Both speakers also feature a handful of features that add to their versatility, the main one being an ad hoc networking mode called Away, which allows you to connect multiple WAND speakers together in multichannel or multizone mode even if you're away from your home network. Then there's the system's extensive file format support, including MP3, ALAC, APE, FLAC, FLAC HD, HLS, WMA Streaming, RTSP, and WAV, at resolutions and bit depths up to 192/24. The Arena and Festival also support several different modes of playback, including the company's Trillium mode (the default mode, with an emphasis on channel separation and overall ambience), the Power mode (which sacrifices a bit of channel separation for some additional oomph), and Left and Right modes that allow you to configure a speaker as either the left or right channel in a true multi-speaker stereo setup.
As RIVA describes it, Trillium is a proprietary process that "upmixes the left/right stereo signal ... and creates a stereophonic image that sounds much larger than the actual speaker size would indicate. The sound system processor creates a broad soundfield by directing the appropriate signals to the three active speakers placed on the left, center and right side of the cabinet. The output of these three speakers allows the sound to mix in-air to create virtual left and right speakers outside the enclosure."
With all that, you could be forgiven for thinking that setup of the WAND speakers might be a weensy bit complicated, especially when you notice that proper setup requires two separate apps. That would be an incorrect assumption. Setting up the system is a delightfully uncomplicated, quick, and straightforward process that takes mere minutes.
Why two apps? The Google Home app is used for adding the speakers to the home network, naming them, and setting up any speaker groupings you might want to configure. The process is practically automatic, since the app detects the speakers as soon as they're powered on. If you're setting up multiple speakers, it prompts you to configure the next as soon as one is all configured and ready to rock.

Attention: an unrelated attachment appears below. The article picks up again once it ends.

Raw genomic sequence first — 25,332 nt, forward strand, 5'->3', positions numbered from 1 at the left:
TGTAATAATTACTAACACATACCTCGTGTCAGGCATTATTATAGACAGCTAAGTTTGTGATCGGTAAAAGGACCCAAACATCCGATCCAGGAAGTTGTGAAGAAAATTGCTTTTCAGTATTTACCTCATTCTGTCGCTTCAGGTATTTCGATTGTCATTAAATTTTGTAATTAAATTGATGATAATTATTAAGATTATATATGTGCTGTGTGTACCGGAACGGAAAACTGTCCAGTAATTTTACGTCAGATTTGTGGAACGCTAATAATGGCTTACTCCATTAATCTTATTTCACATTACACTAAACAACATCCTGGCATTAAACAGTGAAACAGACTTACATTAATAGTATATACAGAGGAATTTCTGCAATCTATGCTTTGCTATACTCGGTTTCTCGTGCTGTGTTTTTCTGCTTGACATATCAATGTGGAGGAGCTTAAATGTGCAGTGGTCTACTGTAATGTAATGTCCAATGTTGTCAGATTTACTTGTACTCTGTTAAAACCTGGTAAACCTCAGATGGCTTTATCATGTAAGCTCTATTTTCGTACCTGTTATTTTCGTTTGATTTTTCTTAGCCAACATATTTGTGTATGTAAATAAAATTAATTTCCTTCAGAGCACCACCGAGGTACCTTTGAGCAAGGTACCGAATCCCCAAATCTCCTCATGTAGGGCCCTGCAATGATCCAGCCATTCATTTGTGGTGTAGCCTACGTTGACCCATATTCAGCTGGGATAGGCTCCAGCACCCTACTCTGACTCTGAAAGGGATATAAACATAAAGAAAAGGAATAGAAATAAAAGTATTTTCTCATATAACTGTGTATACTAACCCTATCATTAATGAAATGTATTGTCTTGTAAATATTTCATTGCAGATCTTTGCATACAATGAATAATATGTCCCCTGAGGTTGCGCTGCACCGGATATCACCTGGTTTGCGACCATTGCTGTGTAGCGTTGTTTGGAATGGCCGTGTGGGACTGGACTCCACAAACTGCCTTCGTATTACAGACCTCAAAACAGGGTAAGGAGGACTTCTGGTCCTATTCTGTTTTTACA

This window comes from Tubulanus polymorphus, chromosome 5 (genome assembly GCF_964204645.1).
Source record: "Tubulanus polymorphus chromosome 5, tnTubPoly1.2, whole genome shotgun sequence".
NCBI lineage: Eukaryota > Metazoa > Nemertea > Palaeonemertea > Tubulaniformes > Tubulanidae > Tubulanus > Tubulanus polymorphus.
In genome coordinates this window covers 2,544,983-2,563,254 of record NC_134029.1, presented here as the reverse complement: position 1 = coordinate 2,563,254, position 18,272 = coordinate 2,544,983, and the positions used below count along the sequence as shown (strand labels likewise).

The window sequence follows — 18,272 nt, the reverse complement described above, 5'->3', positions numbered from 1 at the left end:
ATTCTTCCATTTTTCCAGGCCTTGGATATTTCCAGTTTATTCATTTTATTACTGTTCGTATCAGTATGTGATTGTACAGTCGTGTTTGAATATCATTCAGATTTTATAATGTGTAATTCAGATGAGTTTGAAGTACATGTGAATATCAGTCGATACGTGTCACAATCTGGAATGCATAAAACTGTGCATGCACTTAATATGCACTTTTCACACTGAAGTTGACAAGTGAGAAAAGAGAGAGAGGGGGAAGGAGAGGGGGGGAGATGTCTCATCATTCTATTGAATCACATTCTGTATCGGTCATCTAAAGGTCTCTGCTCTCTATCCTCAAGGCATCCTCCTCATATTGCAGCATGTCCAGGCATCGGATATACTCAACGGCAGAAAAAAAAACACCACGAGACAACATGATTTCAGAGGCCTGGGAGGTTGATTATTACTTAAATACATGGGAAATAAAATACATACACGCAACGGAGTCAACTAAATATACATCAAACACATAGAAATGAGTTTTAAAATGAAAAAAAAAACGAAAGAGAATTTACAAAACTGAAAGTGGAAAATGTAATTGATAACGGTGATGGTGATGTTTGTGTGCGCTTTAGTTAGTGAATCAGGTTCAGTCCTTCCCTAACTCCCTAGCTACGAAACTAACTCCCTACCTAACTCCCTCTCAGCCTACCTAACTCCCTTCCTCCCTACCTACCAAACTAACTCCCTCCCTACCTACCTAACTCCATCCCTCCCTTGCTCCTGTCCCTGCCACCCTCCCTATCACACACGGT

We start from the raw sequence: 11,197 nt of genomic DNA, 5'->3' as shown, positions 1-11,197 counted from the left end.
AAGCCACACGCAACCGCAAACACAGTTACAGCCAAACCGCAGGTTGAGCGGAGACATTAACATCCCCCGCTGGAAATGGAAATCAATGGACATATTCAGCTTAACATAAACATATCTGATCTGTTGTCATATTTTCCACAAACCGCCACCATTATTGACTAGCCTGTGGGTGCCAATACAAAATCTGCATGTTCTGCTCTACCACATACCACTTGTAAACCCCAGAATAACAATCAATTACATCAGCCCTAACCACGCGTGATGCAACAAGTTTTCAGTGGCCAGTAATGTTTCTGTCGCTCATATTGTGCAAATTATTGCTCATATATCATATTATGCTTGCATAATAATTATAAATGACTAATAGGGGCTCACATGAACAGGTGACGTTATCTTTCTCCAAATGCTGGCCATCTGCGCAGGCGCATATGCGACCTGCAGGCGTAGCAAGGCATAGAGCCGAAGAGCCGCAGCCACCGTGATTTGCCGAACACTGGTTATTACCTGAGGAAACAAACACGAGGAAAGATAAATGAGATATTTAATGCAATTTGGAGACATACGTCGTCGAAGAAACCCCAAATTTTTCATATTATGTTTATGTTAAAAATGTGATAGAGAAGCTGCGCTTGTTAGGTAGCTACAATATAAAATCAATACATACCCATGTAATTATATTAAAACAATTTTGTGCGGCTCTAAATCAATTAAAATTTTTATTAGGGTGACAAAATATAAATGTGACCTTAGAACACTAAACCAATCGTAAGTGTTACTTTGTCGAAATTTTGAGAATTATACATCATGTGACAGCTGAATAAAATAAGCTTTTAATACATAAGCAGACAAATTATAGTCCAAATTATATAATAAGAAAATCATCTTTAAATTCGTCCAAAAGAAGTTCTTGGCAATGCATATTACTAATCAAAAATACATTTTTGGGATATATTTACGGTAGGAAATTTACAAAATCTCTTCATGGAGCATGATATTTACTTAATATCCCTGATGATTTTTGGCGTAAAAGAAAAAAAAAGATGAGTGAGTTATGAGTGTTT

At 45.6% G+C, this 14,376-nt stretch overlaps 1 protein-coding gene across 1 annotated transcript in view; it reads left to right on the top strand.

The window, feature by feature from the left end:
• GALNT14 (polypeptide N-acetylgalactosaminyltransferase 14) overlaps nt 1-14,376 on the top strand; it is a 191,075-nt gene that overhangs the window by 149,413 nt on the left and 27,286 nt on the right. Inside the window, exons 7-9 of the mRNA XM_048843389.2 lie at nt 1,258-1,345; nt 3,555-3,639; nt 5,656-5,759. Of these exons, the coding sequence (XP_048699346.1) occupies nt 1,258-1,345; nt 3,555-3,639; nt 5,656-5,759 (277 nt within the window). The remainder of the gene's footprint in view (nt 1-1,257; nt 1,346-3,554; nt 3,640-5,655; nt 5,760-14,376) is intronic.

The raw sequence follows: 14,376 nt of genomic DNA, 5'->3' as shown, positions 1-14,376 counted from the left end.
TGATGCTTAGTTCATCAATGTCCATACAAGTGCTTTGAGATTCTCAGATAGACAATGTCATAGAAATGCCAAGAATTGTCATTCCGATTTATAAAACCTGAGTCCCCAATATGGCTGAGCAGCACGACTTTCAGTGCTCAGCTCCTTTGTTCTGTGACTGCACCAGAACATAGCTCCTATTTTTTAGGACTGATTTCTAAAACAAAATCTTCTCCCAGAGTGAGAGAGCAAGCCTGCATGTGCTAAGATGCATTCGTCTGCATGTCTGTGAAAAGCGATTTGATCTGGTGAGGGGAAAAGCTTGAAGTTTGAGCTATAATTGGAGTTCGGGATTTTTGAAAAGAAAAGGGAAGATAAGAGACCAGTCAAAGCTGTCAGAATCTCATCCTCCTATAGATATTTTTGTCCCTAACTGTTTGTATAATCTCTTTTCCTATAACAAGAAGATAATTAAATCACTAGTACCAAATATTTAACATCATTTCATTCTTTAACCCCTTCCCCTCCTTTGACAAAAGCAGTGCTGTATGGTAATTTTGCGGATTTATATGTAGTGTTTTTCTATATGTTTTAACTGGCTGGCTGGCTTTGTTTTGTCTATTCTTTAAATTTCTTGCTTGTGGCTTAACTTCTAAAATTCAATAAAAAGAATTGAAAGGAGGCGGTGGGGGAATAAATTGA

While the Google Home app covers networking and grouping, it doesn't deal with Bluetooth, should you wish to set up a pairing or two. For that, you simply move over to the RIVA WAND app, put your speaker of choice into Bluetooth mode, then poke the appropriate buttons on your mobile device. You can also enable Bluetooth pairing mode via the speakers themselves, by pressing and holding the center button.
Physical setup is just as straightforward. If you want to add a battery pack to the WAND Arena, the connection is intuitively obvious. In my case, I went ahead and attached a couple of lightning cables to the USB ports on each of the speakers--not so much as an input, but more to tap into the charging capabilities of both speakers. And that's pretty much that, unless you want to tinker around with audio modes or multi-speaker stereo setups.
Click over to Page Two for Performance, The Downside, Comparison & Competition, and Conclusion...